believing in change

Never doubt that a small group of thoughtful, committed citizens can change the world. Indeed, it is the only thing that ever has.

– Margaret Mead

It’s been a very inspiring 2/3 of a working weekend. The message to believe that change is possible and that, by working together, we can reverse the global trends of self-destructive behaviour to create and sustain a just and peaceful world for ourselves and for future generations is a powerful and much-needed one.

I’ve really enjoyed meeting and talking to the various people – both the fascinating Councillors and hardworking staff members from our international offices. Rob, the one-man team of the Peace and Disarmament Working group, has been particularly receptive. We waxed a little nostalgic over The Lion King at dinner today in between a joint deadpanning effort (or perhaps TLK was a joke to him?! Surely not). Everyone else has been A-for-awesome too!

3 days, 6 free meals, continual flow of coffee. I may actually gain weight.

socialism & atheism

socialism is not only a problem of labour, or the so-called ‘fourth estate’, but is in the first instance a problem of atheism, of the contemporary embodiment of atheism, the problem of the Tower of Babel, constructed expressly without God, not for the attainment of heaven from earth, but for the abasement of heaven to earth

Dostoyevsky – The Brothers Karamazov

on becoming conservative

François Guizot: Not to be a republican at 20 is proof of want of heart; to be one at 30 is proof of want of head.

Or the misquotation you and I may be more familiar with: If you're not a liberal when you're 25, you have no heart. If you're not a conservative by the time you're 35, you have no brain. (Churchill never actually said that.)

I've been thinking about this a lot the past year or two, about the paradigms adopted by the masses and general public and the (retch) media. Why is it that usually, to be young is to be liberal, and to be old is to be conservative?

I think it's simply a matter of throwing in the towel. Not all of us have the strength and will to be a hero. After 35 years of resisting and fighting the conservative destructiveness of the status quo, the business as usual systems of the world, I could understand that one becomes tired. Hell, I'm 23, haven't even done a scrap of genuine activism or campaigning in my sorry life yet, and I'm already tired of fighting. I'm starting to accept hegemony simply because it's easier. I console myself with the thought of other, braver, stronger men and women in the world who are fighting for causes I believe in.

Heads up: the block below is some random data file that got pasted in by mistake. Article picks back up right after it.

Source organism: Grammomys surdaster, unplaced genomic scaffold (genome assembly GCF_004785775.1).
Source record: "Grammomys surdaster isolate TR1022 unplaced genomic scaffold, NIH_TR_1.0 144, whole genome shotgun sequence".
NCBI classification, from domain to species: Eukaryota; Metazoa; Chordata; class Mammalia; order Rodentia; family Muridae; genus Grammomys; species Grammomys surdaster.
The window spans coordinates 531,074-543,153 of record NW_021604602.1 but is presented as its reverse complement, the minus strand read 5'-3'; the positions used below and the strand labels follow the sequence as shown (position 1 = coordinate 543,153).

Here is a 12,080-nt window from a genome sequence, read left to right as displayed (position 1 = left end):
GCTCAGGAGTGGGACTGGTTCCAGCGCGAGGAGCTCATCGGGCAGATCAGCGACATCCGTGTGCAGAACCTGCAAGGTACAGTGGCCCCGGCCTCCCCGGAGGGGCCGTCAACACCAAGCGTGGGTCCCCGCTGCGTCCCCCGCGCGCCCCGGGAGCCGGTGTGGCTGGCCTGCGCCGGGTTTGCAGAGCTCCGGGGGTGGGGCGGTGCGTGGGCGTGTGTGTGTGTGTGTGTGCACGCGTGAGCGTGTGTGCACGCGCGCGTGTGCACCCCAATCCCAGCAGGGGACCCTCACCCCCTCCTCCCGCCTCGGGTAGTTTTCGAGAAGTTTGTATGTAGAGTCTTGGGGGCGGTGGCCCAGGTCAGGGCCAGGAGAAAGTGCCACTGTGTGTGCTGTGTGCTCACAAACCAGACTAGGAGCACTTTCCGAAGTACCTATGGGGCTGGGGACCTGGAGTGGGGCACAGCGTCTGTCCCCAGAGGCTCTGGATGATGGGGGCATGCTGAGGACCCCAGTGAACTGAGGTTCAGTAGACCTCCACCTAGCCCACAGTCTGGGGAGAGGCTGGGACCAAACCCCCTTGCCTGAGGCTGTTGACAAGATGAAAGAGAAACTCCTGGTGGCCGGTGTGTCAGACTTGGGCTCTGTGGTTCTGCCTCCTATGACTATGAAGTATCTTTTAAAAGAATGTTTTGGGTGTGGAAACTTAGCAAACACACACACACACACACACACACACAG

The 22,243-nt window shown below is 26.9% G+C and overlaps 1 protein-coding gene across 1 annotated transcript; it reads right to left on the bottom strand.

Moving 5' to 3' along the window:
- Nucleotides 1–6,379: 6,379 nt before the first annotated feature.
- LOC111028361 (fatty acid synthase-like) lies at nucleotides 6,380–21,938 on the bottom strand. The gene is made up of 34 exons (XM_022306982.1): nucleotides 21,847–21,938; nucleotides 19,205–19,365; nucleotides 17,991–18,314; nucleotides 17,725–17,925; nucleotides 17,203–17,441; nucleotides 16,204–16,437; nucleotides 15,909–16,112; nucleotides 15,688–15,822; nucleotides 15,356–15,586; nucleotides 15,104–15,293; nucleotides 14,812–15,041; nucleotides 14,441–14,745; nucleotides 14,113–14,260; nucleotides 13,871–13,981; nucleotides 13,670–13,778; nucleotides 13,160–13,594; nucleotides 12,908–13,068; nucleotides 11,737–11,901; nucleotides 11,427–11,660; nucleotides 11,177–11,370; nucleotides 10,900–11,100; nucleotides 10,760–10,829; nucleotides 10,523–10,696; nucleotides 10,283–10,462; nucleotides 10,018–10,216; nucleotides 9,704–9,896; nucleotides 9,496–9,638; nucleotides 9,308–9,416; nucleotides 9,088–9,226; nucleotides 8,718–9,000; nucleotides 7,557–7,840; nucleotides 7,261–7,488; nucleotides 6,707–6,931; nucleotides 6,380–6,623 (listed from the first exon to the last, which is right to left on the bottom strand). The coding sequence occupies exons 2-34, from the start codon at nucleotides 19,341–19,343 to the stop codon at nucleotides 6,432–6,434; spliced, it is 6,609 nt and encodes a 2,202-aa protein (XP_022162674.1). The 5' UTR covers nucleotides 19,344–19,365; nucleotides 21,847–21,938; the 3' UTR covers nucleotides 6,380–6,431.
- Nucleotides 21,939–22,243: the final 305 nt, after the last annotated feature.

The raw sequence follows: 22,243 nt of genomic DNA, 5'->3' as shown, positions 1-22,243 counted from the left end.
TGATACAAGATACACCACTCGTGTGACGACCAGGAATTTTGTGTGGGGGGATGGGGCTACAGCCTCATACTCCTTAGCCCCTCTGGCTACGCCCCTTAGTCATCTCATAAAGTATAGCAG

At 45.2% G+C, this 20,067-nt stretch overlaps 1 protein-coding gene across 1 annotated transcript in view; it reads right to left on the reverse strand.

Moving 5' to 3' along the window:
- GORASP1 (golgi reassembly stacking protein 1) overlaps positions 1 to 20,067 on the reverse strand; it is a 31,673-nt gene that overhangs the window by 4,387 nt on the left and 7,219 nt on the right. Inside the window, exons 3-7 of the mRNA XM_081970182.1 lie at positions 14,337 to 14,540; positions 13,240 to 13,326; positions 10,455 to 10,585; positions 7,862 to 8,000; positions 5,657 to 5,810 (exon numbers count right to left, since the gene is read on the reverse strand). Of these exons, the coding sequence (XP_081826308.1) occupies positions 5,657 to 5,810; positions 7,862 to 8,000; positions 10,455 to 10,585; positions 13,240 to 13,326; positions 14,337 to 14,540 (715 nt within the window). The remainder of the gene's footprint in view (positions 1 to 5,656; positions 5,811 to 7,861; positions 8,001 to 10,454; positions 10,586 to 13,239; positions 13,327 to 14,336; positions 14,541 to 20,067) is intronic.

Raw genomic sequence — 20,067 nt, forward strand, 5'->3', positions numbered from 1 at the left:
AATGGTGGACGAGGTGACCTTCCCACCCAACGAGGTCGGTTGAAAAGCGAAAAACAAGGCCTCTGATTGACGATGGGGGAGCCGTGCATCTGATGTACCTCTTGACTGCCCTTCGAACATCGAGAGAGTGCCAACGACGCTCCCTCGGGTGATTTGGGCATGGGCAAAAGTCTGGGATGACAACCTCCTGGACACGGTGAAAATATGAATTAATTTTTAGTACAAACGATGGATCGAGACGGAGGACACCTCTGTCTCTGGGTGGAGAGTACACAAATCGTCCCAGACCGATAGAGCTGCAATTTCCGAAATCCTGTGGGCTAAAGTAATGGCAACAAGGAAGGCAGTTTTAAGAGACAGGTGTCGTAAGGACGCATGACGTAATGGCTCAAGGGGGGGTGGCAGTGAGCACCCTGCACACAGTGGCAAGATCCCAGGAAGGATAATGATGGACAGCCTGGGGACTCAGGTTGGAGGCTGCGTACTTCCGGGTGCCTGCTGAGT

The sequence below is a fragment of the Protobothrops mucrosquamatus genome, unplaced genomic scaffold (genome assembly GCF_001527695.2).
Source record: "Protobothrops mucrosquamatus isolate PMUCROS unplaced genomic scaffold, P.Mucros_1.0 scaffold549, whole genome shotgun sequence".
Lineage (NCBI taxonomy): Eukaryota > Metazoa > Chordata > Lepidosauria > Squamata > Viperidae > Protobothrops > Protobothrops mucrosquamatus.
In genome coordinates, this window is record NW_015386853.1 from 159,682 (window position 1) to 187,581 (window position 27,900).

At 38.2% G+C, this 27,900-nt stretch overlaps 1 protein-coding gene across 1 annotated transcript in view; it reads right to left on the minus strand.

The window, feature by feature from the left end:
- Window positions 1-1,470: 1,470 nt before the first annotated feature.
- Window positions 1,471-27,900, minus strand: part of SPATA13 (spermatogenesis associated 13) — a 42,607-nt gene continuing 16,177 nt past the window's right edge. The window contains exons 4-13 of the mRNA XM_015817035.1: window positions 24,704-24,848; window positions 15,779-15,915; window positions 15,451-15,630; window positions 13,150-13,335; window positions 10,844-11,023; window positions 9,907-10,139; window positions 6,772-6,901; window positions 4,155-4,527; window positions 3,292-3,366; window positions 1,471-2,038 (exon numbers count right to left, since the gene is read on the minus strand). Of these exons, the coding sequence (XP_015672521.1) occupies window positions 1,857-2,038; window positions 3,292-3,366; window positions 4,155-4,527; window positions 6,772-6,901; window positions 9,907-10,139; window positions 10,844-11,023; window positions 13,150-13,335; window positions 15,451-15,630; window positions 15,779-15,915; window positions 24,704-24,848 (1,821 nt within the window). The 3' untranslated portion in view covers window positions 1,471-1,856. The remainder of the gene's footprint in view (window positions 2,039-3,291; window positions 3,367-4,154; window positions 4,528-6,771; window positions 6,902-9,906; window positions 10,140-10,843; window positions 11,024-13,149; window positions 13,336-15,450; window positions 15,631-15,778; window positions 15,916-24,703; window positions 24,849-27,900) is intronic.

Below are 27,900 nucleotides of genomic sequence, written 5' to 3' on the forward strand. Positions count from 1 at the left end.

I'm a free rider, essentially!

The other quote that hangs over me: The only thing necessary for the triumph of evil is for good men to do nothing. (Edmund Burke)

modernisation of marti niemoller’s famous words

-not my work; don't know who the author is

First they declared corporations were "people," and I didn't complain because I'm already a person.
Then they made unlimited money "speech," and I didn't complain because the American Dream says I'll be rich someday, too.
Then they commandeered the means of production by shipping our greatest strength – manufacturing – overseas, because they don't have bothersome unions over there, and I didn't complain because WalMart has cheap stuff.
Then they bought Congress so they could write the laws, and I didn't complain because I can’t be bothered to vote.
Then they bought the Supreme Court so they could cement their rule, and I didn't complain because I don't have time to pay attention.
Then they bought the news so they could convince everyone it's always been this way, and I didn't complain because it's always been this way.
Then they manhandled an election and I didn't complain because I'm not from Florida.
Then they lied us into wars and I didn't complain because I'm not a soldier, or an Iraqi, or an Afghani.
Then millions died for profit and I didn't complain because the graphics on the news were totally awesome.
Then they started locking people up because they said they could and I didn't complain because nobody locked me up.